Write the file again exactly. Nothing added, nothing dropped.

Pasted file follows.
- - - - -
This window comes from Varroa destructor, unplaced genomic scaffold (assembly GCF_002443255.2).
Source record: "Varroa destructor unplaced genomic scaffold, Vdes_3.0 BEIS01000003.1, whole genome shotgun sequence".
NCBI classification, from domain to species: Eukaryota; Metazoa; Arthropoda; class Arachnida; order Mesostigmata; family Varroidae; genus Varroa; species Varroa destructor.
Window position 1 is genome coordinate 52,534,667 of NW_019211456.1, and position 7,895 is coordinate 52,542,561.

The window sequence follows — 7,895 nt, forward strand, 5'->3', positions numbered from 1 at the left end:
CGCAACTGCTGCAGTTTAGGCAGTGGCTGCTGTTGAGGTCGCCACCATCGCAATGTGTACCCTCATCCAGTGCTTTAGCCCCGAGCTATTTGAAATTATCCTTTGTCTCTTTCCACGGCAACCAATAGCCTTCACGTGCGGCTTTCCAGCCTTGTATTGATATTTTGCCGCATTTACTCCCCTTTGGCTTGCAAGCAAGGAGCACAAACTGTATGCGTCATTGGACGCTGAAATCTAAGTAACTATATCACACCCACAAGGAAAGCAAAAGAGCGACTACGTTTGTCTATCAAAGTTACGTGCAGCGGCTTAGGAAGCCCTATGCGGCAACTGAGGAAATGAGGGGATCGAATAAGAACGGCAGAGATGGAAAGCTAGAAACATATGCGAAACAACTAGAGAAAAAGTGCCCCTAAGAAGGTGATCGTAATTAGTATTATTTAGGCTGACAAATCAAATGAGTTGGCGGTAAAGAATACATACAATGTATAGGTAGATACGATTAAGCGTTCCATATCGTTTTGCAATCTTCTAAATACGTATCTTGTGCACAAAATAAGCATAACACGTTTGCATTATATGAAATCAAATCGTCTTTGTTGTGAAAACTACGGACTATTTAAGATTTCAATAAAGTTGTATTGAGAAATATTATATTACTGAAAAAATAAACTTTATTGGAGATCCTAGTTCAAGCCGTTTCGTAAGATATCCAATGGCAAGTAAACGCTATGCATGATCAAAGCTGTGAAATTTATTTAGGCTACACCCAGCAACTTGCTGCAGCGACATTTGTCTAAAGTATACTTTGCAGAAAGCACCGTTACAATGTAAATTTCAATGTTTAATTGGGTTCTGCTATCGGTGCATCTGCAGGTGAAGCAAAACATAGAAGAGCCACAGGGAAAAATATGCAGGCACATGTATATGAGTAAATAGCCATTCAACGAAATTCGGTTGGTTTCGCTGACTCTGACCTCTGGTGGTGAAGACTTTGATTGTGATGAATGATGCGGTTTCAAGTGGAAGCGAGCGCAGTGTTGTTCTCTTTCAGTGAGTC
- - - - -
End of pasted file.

This window comes from Varroa destructor, unplaced genomic scaffold (assembly GCF_002443255.2).
Source record: "Varroa destructor unplaced genomic scaffold, Vdes_3.0 BEIS01000003.1, whole genome shotgun sequence".
NCBI classification, from domain to species: Eukaryota; Metazoa; Arthropoda; class Arachnida; order Mesostigmata; family Varroidae; genus Varroa; species Varroa destructor.
Window position 1 is genome coordinate 52,534,667 of NW_019211456.1, and position 7,895 is coordinate 52,542,561.

The window sequence follows — 7,895 nt, forward strand, 5'->3', positions numbered from 1 at the left end:
CGCAACTGCTGCAGTTTAGGCAGTGGCTGCTGTTGAGGTCGCCACCATCGCAATGTGTACCCTCATCCAGTGCTTTAGCCCCGAGCTATTTGAAATTATCCTTTGTCTCTTTCCACGGCAACCAATAGCCTTCACGTGCGGCTTTCCAGCCTTGTATTGATATTTTGCCGCATTTACTCCCCTTTGGCTTGCAAGCAAGGAGCACAAACTGTATGCGTCATTGGACGCTGAAATCTAAGTAACTATATCACACCCACAAGGAAAGCAAAAGAGCGACTACGTTTGTCTATCAAAGTTACGTGCAGCGGCTTAGGAAGCCCTATGCGGCAACTGAGGAAATGAGGGGATCGAATAAGAACGGCAGAGATGGAAAGCTAGAAACATATGCGAAACAACTAGAGAAAAAGTGCCCCTAAGAAGGTGATCGTAATTAGTATTATTTAGGCTGACAAATCAAATGAGTTGGCGGTAAAGAATACATACAATGTATAGGTAGATACGATTAAGCGTTCCATATCGTTTTGCAATCTTCTAAATACGTATCTTGTGCACAAAATAAGCATAACACGTTTGCATTATATGAAATCAAATCGTCTTTGTTGTGAAAACTACGGACTATTTAAGATTTCAATAAAGTTGTATTGAGAAATATTATATTACTGAAAAAATAAACTTTATTGGAGATCCTAGTTCAAGCCGTTTCGTAAGATATCCAATGGCAAGTAAACGCTATGCATGATCAAAGCTGTGAAATTTATTTAGGCTACACCCAGCAACTTGCTGCAGCGACATTTGTCTAAAGTATACTTTGCAGAAAGCACCGTTACAATGTAAATTTCAATGTTTAATTGGGTTCTGCTATCGGTGCATCTGCAGGTGAAGCAAAACATAGAAGAGCCACAGGGAAAAATATGCAGGCACATGTATATGAGTAAATAGCCATTCAACGAAATTCGGTTGGTTTCGCTGACTCTGACCTCTGGTGGTGAAGACTTTGATTGTGATGAATGATGCGGTTTCAAGTGGAAGCGAGCGCAGTGTTGTTCTCTTTCAGTGAGTC